As you can see, I have been familiar with VF (the business) since its inception.  Because I stopped homeschooling in 1999, I had no idea what was happening in the world of homeschooling.  When Dee and I began researching Christian issues and trends for our blog, Vision Forum came back on the radar screen.  I have spent countless hours researching Phillips and his business/ministry, and I shared some of the information in earlier blog posts.  Now that I have new information about NCFIC, which was founded by Vision Forum, I am beginning to speculate about what is really going on here.

NCFIC claims to be a network of 800 Family Integrated Churches.  As Cyndi L (a VF proponent) confirmed: Vision Forum equips us with the resources and encouragement to do that."  My guess is that Cyndi represents the sentiments of many homeschooling families in these churches affiliated with NCFIC.  All of these families need resources in order to educate their children the RIGHT WAY.   After all, so many of these homeschooling families idolize Doug Phillips and Scott Brown and look to them as spiritual leaders.

What if these 800 churches in the NCFIC network also function as profit centers for the Vision Forum business?  Cha ching!!!  That, dear readers, is what I believe to be the BOTTOM LINE

Perhaps NCFIC was spun off Vision Forum to give the perception that it is independent of Phillips' business and ministry.  As the two boards demonstrate, the same people are in charge, so there is no true independence.  These two organizations are intentionally intertwined.

I would imagine that there is considerable peer pressure among the NCFIC homeschooling families to demonstrate loyalty to Vision Forum.  Maybe the girls all read the same Elsie Dinsmore books and play with the same VF dolls, while the boys all play with the same patriarchal paraphernalia.  Please be sure to check out the catalogs to see what I mean. 

If all these VF items are a little pricey (which they are), homeschooling families can become Affiliates and make extra cash by encouraging others to buy VF products.  One of the frequently asked questions is:  What is my commission percentage?  Here is the answer:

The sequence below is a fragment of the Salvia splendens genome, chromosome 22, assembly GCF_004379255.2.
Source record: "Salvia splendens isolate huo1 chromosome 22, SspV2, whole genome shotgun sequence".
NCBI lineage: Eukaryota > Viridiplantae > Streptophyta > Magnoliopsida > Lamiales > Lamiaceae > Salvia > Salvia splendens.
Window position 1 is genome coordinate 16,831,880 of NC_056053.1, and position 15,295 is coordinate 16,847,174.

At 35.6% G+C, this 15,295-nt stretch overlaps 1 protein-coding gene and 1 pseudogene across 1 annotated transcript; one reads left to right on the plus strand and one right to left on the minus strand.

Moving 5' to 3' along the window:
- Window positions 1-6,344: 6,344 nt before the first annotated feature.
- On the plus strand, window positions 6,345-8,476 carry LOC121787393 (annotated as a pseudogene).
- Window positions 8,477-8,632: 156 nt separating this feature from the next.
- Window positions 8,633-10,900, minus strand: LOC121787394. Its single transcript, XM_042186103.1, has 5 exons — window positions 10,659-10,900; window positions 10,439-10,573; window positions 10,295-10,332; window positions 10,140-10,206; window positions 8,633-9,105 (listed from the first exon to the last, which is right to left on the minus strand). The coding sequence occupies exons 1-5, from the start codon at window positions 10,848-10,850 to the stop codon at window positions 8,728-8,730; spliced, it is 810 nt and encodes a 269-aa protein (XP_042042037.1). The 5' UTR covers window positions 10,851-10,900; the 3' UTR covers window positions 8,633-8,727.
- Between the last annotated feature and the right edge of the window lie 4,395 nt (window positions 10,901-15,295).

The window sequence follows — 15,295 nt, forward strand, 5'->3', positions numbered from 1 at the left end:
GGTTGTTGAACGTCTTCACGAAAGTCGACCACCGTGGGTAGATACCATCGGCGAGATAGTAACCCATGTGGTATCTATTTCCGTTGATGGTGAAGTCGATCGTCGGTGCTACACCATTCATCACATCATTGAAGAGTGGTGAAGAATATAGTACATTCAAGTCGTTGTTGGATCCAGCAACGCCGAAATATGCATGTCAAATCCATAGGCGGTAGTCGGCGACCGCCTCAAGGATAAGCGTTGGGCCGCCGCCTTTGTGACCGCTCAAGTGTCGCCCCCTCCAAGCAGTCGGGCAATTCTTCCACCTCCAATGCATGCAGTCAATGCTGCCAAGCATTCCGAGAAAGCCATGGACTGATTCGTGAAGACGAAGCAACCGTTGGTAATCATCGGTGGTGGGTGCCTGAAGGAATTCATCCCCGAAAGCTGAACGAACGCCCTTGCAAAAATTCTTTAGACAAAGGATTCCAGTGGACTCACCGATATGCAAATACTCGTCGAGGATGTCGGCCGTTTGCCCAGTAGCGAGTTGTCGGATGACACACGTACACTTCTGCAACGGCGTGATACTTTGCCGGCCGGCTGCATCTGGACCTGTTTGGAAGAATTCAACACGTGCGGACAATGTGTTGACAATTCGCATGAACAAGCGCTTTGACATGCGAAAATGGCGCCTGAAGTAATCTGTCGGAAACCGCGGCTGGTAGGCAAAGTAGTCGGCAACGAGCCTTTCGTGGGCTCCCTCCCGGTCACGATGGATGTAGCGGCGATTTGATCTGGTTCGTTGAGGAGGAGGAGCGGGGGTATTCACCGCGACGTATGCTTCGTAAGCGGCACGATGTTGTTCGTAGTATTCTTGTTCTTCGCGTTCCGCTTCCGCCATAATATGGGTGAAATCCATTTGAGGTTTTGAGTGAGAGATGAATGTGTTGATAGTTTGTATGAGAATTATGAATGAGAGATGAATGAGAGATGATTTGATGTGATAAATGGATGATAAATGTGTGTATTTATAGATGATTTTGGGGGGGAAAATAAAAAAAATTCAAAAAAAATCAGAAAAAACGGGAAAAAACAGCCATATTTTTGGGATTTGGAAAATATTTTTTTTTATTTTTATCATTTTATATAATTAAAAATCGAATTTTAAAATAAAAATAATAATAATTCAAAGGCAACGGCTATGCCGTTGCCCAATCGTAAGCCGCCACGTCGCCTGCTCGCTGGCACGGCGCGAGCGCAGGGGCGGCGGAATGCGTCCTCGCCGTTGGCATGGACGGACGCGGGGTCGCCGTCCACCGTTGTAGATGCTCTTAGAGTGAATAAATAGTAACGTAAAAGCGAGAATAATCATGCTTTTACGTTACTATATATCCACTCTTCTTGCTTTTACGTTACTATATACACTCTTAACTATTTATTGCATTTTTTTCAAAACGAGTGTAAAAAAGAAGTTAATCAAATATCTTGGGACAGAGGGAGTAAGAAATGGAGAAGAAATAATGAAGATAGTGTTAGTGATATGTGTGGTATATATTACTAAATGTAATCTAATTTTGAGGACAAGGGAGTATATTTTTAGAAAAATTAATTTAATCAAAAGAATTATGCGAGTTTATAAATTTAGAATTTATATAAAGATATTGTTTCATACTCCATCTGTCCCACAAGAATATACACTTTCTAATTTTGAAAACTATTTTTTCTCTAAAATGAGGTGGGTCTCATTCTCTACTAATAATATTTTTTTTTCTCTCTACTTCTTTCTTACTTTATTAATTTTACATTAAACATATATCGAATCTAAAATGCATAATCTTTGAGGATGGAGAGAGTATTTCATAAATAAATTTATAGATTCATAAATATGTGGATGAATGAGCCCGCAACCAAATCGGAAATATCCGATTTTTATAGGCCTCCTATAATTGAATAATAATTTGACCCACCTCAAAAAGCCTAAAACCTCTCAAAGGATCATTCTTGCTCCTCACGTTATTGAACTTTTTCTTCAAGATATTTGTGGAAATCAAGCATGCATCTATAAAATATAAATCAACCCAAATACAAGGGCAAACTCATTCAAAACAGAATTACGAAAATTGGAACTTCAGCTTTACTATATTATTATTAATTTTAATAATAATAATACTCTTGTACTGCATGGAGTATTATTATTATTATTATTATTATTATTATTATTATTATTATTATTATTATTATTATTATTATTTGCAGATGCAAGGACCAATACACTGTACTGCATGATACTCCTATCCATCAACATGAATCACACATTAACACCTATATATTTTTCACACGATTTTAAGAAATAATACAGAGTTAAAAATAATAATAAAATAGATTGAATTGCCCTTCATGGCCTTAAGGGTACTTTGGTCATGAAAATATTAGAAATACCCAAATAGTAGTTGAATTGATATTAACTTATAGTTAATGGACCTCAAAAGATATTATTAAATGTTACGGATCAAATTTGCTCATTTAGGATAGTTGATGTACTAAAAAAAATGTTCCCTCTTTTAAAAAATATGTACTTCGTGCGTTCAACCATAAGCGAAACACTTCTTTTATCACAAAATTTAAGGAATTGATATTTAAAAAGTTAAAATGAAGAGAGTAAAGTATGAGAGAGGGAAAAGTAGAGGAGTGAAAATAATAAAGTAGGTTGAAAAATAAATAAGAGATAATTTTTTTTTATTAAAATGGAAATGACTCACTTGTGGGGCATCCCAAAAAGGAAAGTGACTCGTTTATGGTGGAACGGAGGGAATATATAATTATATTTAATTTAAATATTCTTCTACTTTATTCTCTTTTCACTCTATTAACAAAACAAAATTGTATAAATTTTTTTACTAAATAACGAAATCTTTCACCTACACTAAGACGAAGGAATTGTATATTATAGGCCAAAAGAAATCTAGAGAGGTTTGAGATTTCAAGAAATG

"When you first establish your affiliate account, you will earn an 8% commission on all your affiliate sales. Once your commission history totals $1,500 received, you will begin earning a 10% commission on all your affiliate sales. At $3,000 commission received, your commission rate will jump to 12% on all your affiliate sales, and once you reach $4,500 commission received, your per-sale affiliate commission will be locked in at 13%. The more sales you generate, the greater percentage return you earn!"

What is wrong with this picture?  I wonder who the VF affiliates are in the 800 NCFIC churches? 

In all honesty, I wouldn't have a problem with any of this if Doug Phillips, Scott Brown, and their ilk just kept to themselves and stopped trying to stir up strife in the larger body of Christ.  Unfortunately, that's not how they operate.  They profess to have all the right answers and want to teach the rest of us, which they attempted to do in a new video release called "Divided".  I have watched this video, and controversial doesn't even begin to describe it.  Now I better understand Cyndi's words, as quoted above:  "Vision Forum has got it right! A lot of “modern” churches have got it wrong."

Because NCFIC (part of Vision Forum until two years ago) was "disinvited" from the D6 Conference over its controversial video "Divided", many more people are going to be scrutinizing these organizations.  Stay tuned because next week we will take a closer look at "Divided", which we believe is appropriately named because VF and NCFIC are the ones DIVIDING the body of Christ, not those whom they criticize in the video.


Lydia's Corner:  1 Chronicles 9:1-10:14     Acts 27:21-44    Psalm 8:1-9     Proverbs 18:23-24


NCFIC, Vision Forum, and the Bottom Line — 85 Comments

  1. The decision to have the Sunday School occur at the same time as a worship service means that adults are rarely in the more education-oriented Sunday School class. Every church where we have been members has had Sunday School, then worship, with adults in small, discussion-oriented classes (based on priesthood of all believers). During worship, children too small to be well behaved (under 4 or 5 years of age) are in nursery or extended session. Then the rest of most families sit together in worship, except possible the high schoolers, who tend to sit in the front few pews together.